Defying (and Engineering) Gravity

One of rigging operator Ollie Jones‘ biggest challenges in Missing Link was to make stagecoach tassels move. Chris Butler had asked Jones to create a swinging movement in the tassels as the stagecoach drove down a rickety cobblestone street. It was a problem that took Jones six months to solve. “Making that commitment to detail,” Jones said, “when you’re inside something, it gives a life.”

To make that commitment requires tons of research, Jones said, which was not how Laika used to work when they first broke out onto the scene with Coraline:

“We used to work so much more with intuition. I think if you look back at Coraline, you would see that they are more signifiers of how things would work, they’re more cartoon-y or they’re more symbolic. Here, we really dive into our research. And I find that it helps more and clarifies. Research is a good discussion piece, it brings you, the director, the animation supervisor, the animator all to one point, where if you just make stuff up, it becomes so much more subjective.”

“With animation, we don’t get any movement for free,” Cook added. “Like in live-action where you have people walking around and if they move their arm, their sleeve moves with it. Does not happen here. So we have to engineer every single move.” In costuming, Cook achieves that by using weights and lining in each version of a character’s costume to signify a different movement and “trick the camera” with color and shape. Because Laika has become virtually a one-stop shop to manufacture and use its technology, from fabrics to rigs, the departments have gained even greater control. So while it takes several months to design and create something, “We start to build a library of formulas for that particular movie that we can draw on to populate different characters and different costumes,” Cook said.

That library and the level of research that Laika dedicates to its films have become essential to achieving the realism that they wanted with Missing Link, and which they’ll continue to expand upon in future films. That’s why Laika stop-motion films look so different from traditional stop-motion, Craney said:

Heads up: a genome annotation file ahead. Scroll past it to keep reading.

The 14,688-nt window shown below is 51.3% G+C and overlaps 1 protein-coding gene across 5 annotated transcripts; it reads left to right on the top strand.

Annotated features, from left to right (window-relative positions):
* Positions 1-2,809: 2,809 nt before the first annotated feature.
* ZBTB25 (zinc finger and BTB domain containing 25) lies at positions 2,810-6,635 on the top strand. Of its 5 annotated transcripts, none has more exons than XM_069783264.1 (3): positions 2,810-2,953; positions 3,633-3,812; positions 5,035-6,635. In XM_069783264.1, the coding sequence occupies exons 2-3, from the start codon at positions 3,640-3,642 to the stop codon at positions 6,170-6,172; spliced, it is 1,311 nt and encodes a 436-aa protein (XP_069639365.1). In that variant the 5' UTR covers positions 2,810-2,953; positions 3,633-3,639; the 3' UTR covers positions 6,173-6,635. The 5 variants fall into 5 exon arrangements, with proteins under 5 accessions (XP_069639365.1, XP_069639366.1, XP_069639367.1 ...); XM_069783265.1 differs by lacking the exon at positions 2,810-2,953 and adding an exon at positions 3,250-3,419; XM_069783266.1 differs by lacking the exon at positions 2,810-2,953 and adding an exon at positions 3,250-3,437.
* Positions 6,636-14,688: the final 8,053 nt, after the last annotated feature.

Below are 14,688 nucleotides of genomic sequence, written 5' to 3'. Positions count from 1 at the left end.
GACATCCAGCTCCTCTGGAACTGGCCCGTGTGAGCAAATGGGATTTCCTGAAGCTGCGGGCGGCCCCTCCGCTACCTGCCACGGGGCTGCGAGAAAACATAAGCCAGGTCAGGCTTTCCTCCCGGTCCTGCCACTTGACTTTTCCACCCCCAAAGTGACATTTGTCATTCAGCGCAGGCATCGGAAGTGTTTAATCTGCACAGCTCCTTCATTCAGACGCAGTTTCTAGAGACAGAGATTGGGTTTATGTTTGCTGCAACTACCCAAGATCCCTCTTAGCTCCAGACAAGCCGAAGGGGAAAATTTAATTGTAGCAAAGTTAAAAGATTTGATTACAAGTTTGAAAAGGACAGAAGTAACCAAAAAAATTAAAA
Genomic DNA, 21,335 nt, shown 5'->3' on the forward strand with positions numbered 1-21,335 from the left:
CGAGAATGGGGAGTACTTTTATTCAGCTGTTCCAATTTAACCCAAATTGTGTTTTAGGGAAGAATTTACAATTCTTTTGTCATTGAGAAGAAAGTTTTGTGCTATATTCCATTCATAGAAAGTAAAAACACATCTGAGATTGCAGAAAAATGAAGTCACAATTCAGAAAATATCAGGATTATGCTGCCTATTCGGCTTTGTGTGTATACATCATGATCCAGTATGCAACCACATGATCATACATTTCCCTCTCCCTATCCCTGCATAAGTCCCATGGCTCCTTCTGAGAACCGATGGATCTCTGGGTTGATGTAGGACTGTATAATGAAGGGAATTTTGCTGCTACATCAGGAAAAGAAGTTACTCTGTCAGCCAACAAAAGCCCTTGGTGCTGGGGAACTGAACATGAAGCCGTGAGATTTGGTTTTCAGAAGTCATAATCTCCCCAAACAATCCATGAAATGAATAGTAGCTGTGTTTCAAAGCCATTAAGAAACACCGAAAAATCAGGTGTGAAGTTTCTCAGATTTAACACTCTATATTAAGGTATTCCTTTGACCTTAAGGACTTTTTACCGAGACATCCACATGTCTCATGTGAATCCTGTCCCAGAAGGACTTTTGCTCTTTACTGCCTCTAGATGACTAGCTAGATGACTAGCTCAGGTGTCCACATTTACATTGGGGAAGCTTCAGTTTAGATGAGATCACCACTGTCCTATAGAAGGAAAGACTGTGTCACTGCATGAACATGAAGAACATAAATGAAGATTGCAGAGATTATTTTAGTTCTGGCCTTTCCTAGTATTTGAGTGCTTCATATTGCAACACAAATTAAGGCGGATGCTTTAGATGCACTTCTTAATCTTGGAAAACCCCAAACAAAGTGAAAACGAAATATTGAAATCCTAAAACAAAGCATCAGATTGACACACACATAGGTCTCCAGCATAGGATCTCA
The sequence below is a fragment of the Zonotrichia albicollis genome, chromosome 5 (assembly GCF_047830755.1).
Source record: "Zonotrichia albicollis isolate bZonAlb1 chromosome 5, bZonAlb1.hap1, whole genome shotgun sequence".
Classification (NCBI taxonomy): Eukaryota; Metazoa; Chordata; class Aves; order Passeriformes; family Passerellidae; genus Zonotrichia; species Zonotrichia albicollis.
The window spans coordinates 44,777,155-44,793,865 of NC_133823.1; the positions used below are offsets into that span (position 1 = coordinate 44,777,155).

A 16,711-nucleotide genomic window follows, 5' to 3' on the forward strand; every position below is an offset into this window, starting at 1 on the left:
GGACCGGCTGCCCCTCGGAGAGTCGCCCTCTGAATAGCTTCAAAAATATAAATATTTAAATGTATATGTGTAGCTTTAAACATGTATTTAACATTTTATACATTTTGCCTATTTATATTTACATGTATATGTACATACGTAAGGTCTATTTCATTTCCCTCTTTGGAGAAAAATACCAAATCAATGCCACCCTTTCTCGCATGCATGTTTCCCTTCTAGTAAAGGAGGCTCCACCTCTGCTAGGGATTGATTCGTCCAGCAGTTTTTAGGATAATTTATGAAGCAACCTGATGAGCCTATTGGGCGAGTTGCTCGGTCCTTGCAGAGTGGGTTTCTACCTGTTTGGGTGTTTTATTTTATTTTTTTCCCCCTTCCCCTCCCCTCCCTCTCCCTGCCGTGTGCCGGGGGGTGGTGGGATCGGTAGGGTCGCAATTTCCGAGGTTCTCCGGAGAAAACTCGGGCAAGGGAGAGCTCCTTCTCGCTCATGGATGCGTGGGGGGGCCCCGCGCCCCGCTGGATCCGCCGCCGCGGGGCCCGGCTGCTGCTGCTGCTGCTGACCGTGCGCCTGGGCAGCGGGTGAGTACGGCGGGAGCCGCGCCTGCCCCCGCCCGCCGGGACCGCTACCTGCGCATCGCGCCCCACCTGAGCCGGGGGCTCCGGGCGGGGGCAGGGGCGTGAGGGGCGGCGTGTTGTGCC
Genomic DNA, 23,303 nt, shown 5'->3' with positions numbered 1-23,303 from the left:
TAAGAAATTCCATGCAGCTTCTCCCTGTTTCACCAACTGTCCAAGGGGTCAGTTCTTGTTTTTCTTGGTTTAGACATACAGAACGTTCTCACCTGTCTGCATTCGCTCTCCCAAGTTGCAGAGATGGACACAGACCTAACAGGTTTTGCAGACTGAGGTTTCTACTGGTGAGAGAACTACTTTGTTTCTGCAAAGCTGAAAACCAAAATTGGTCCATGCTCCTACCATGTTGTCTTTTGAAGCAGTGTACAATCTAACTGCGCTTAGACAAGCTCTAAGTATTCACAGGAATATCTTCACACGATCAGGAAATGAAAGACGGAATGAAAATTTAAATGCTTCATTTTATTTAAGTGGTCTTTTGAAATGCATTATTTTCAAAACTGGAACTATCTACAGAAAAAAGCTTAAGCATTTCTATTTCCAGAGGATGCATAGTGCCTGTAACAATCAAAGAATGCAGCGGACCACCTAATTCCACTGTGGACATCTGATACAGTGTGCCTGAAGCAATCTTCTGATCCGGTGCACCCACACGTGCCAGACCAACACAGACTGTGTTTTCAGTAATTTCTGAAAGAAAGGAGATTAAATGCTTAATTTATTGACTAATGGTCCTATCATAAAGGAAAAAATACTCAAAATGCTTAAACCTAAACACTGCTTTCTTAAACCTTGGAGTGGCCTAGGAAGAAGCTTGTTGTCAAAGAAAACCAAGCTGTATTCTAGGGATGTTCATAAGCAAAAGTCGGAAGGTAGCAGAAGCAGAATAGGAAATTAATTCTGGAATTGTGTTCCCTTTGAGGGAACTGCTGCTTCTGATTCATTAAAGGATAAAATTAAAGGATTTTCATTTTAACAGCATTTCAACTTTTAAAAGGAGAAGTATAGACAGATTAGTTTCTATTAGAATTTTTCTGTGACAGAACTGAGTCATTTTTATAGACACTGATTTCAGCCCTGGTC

“We don’t do crawl. We don’t do boil. We don’t want any shift in costumes, in surface. Isle of Dogs is a very different thing where you see lots of scatter, it’s the sort of purest stop-motion. We’re a hybrid studio and we don’t go for that.”

A Brand New, Yet Old, Tool

Which brings us to the centerpiece of Laika’s hybrid studio: the 3D printer. “Our idea was let’s take this brand new 3D printing technology, harness the power of the computer, sculpt and animate the faces within the computer and then send them to the 3D printer,” Mclean said. Coraline was the first movie made with this technology, and since then, Laika has been steadily innovating and testing out new 3D printing technology. And the technology that they’re using for Missing Link is their most advanced yet.

Laika worked closely with Stratasys to help develop a full-color resin printer, an evolution of the white resin printer used for Coraline and the color powder printer they used for ParaNorman, Box Trolls, and Kubo and the Two Strings. “We have made a name for ourselves in the 3D printing world and the stop-motion world, so we don’t accept any product off the shelf,” Mclean said. Laika ended up partnering with a research company in Germany to provide the software, which they were able to immediately put to work with Missing Link.